constantly claim Islamist madrassas are nothing to worry about. They are simply
“schools.” While that might be a literally translation, it deliberately
obscures the practical meaning. Throughout Pakistan, the Red Mosque’s network
of Wahhabi madrassas act as incubators for virulent extremism, molding their
students into fanatics and with shocking regularity, suicide bombers. Viewers
meet the Red Mosque’s radical mastermind and his leading critic face-to-face in
Hemal Trivedi & Mohammed Ali Naqvi’s Among
the Believers (trailer
which screens during AFI Docs 2015.
Aziz Ghazi radiates the absolute certainty of evil. A supporter of the Taliban
and ISIS, he advocates imposing strict Sharia law uniformly and despises
secular government, especially that in Pakistan. This is somewhat ironic, since
his father founded the Red Mosque at the behest of the Pakistani government and
he still probably counts on considerable support from Islamist elements within
the intelligence service. When not sending out self-immolating terrorists into
the world (maintaining the thinnest shreds of plausible deniability), Ghazi
ruins lives one child at a time.
education provided at the Red Mosque madrassas guarantees their students a life
of marginalization. Forget math and science. They are only taught to memorize
the Koran, but not what its passages mean. Even if they were not radicalized to
the point socially productive lives are impossible, they are not taught any
employable skills, thus perpetuating the cycle of futility and resentment.
Ghazi can talk a good game. Despite his clashes with the government, he regularly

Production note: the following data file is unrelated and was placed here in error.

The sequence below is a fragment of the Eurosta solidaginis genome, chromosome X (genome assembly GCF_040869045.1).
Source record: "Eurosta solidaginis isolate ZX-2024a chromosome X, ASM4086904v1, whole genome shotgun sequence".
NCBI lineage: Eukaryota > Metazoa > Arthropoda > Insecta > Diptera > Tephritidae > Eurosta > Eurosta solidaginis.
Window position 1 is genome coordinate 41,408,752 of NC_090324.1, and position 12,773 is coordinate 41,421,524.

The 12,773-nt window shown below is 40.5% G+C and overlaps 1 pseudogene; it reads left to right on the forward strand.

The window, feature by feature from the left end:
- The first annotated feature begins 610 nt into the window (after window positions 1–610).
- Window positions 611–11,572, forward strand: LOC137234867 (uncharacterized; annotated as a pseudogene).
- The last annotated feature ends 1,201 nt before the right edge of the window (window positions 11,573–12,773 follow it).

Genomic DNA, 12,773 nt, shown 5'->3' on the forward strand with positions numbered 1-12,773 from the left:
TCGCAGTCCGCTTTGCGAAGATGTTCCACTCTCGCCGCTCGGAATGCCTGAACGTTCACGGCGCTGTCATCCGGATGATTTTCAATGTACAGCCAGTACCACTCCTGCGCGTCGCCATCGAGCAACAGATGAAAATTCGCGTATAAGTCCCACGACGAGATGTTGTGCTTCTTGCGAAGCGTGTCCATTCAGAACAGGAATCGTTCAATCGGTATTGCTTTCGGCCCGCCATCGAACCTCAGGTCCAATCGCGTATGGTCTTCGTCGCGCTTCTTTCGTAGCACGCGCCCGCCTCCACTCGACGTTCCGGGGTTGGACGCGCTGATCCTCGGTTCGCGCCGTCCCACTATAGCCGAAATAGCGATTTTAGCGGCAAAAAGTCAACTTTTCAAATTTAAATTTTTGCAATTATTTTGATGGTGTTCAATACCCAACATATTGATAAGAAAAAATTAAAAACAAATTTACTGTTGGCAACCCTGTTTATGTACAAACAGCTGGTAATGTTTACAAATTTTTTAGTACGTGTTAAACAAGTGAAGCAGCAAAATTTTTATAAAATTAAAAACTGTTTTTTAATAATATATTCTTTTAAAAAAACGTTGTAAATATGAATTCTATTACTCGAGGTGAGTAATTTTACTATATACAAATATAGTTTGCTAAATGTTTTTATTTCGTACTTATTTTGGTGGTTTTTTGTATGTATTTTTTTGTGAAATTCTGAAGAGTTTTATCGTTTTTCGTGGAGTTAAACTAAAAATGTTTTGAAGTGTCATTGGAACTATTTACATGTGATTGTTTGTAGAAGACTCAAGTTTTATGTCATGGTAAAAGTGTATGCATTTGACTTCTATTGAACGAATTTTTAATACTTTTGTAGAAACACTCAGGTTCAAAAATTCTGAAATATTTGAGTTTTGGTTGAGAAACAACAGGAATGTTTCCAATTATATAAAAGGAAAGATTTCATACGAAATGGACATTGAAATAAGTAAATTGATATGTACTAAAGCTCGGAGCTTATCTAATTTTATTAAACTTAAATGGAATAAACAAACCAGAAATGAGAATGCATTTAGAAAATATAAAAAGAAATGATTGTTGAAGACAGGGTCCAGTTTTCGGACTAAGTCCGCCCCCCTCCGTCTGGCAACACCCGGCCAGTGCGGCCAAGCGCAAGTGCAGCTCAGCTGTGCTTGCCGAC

scores points with the media. His most intrepid critic is Dr. Pervez Hoodbhoy,
a nuclear physicist. Frankly, the words “Pakistani nuclear scientist” look a
wee bit troublesome together, but it is reassuring to know Dr. Hoodbhoy is on
the side of civilized, tolerant society.
is loads of potentially dramatic material in Believers, but it is not well served by the filmmakers’ unyielding
commitment to their observational approach. Ghazi’s severe religious ideology cries
out to be challenged, but the only time that happens is in a highly structured television
debate with Dr. Hoodbhoy, conducted over the phone. Nevertheless, you have to
give Dr. Hoodbhoy credit for standing up to his harsh rhetoric.
this underscores the film’s weakness, presenting both men’s position and then
largely shrugging. Frankly, they do not spend enough time with the victims of
the Red Mosque, like Zarina, who ran away from her abusive madrassa and now
attends a school that provides education rather than religious indoctrination.
Even when they do provide wider context, like the Taliban massacre of 132 school
children in Peshawar, the filmmakers never ask Ghazi the obvious follow-up
Despite its intentional limitations, Believers is often an eye-opening cinematic
dispatch from a deeply troubled nation. Clearly, Ghazi’s outfit is far better
organized than the Pakistani government, which is depressing. Yet, the mere
existence of Dr. Hoodbhoy and the hundreds of thousands of concerned Pakistanis
who came out to protest the Peshawar Massacre is encouraging. It is one of the
few documentaries chronicling contemporary Pakistan that does not leave us
completely bereft of hope, but it still does not leave a lot of room to work
with. Revealing but frustratingly passive, Among
the Believers is worth a look anyway when it screens this Friday (6/19) and
Sunday (6/21) at AFI Docs, following its premiere at this year’s Tribeca Film
Labels: AFI Docs '15, Documentary, Pakistan